Removing PMI Through RefinancingBy Karen Lawson
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If your loan to value ratio (LTV) was more than 80% when you bought your home, and you have a conventional mortgage loan, you're likely paying a monthly premium for private mortgage insurance or PMI. Private mortgage insurance protects your lender in the event you can't make your payments and the lender forecloses your mortgage. If you've owned your home for awhile, and have accumulated enough home equity, you can ask your lender to remove the PMI coverage. You'll have to pay for an appraisal, and follow up on the cancellation. Another way to stop paying for PMI is refinancing your mortgage once your loan to value ratio is 80% or less.
Alphabet Soup: The relationship between LTV and PMIYour LTV ratio is the amount of your mortgage balance divided by the current value of your home. If you bought your home for $300,000 and took out a mortgage of $270,000, your LTV was originally 90%, and you're probably paying for PMI. If your home's value has increased significantly, PMI may no longer be required if your LTV is now 80% or less. It's up to you to confirm your home's value and to contact your lender about canceling PMI. Your mortgage lender will require an appraisal to establish its current LTV. They may ask you to use an approved appraiser, and you'll have to pay for the appraisal. In some cases, lenders may not want to cancel PMI coverage. What can you do then? Refinancing your mortgage can eliminate the cost of PMI if you have enough home equity.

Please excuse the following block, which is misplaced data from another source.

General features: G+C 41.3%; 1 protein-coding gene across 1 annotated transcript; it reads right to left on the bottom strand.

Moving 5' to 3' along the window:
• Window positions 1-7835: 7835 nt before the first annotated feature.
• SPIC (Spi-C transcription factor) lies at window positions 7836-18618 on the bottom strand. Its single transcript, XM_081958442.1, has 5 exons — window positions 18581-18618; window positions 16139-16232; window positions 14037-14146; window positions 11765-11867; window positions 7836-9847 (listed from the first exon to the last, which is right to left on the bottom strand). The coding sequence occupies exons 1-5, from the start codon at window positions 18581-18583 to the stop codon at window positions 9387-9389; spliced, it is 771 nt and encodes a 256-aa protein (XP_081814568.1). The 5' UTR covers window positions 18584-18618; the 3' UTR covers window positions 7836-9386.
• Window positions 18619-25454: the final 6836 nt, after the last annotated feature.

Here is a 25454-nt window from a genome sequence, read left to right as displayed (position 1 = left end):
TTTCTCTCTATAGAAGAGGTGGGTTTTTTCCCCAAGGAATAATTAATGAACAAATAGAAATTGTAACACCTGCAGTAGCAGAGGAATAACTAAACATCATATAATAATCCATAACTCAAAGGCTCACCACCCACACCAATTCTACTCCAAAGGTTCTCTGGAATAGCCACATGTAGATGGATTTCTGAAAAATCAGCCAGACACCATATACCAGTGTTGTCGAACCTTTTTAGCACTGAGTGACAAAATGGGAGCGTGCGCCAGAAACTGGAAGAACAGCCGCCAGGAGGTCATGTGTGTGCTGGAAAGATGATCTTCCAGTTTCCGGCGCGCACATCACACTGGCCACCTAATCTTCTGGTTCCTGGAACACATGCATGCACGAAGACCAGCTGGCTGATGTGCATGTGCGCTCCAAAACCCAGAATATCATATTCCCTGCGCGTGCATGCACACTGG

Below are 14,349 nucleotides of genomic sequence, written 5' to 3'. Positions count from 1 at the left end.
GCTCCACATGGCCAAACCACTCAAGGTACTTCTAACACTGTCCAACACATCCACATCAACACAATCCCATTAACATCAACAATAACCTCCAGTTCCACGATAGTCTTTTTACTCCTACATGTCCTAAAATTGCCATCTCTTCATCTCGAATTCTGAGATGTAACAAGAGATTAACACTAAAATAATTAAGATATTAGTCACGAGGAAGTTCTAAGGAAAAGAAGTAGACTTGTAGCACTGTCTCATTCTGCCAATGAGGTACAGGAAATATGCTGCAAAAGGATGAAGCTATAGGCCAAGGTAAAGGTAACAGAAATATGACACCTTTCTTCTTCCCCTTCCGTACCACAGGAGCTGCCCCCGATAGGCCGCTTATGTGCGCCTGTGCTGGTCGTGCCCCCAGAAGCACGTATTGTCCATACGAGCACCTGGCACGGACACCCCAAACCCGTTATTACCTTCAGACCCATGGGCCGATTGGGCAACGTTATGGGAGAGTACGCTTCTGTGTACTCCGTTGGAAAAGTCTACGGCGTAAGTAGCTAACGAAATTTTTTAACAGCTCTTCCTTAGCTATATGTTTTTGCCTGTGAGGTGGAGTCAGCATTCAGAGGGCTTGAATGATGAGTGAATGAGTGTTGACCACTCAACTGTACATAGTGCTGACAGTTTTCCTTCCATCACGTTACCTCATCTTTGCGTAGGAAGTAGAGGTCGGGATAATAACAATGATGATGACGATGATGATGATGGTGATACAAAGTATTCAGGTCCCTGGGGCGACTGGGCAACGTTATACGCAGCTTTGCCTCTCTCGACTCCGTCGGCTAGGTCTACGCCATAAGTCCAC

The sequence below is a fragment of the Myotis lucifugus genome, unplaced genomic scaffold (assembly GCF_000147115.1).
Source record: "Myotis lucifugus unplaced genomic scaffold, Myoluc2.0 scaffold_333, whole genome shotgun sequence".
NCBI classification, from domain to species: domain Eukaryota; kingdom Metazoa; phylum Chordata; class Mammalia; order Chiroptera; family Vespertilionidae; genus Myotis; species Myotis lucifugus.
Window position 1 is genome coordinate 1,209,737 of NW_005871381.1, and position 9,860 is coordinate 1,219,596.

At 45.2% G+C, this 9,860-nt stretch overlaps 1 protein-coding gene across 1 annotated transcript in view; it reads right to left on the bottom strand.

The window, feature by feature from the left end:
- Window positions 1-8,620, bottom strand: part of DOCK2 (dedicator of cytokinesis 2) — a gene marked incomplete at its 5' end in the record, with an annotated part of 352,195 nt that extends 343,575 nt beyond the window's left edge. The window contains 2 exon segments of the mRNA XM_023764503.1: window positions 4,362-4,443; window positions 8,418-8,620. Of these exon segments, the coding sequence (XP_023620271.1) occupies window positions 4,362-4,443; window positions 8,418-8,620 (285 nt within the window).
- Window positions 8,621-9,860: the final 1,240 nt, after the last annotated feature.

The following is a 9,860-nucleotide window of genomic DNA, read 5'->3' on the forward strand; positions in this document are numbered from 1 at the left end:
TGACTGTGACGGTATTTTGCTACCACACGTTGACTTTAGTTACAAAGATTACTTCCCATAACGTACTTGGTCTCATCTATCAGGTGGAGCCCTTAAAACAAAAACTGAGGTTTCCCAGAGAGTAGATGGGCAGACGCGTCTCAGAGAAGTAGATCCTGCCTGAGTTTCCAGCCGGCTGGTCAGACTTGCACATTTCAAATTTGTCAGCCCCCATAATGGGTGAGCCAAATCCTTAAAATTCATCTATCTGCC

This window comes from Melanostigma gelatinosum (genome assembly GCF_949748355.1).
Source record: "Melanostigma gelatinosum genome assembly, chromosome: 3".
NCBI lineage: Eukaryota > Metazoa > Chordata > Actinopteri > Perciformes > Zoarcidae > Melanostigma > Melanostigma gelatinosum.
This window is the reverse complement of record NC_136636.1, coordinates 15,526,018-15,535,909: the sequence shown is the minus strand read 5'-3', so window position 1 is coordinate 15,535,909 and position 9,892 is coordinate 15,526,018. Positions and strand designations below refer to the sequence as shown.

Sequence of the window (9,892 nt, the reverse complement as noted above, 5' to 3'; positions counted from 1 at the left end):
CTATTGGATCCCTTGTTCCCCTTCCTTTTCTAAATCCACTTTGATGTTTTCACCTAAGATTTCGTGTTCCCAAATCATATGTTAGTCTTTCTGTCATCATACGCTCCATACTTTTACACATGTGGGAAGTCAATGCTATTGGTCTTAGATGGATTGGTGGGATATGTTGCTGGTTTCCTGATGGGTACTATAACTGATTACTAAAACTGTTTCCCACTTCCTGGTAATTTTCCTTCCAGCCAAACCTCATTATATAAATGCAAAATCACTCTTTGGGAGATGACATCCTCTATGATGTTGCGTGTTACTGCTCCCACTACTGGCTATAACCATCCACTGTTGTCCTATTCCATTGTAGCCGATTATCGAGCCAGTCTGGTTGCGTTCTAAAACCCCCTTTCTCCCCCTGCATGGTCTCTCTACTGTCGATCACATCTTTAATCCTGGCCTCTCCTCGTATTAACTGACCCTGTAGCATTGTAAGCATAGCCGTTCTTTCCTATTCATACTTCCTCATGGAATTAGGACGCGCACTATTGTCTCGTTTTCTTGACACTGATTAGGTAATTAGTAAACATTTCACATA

Comparing Costs, Savings and Refinancing OptionsOf course, refinancing your mortgage also involves costs. You'll want to look at the big picture of your home equity, household budget, and consider all advantages of refinancing before proceeding. A financial advisor can help you identify potential savings associated with tax deductions, paying off high interest credit card debt, eliminating PMI, and other benefits of refinancing.
About the Author
Karen Lawson is a freelance writer with more than fifteen years of experience in mortgage banking. She holds BA and MA degrees in English from the University of Nevada, Reno.
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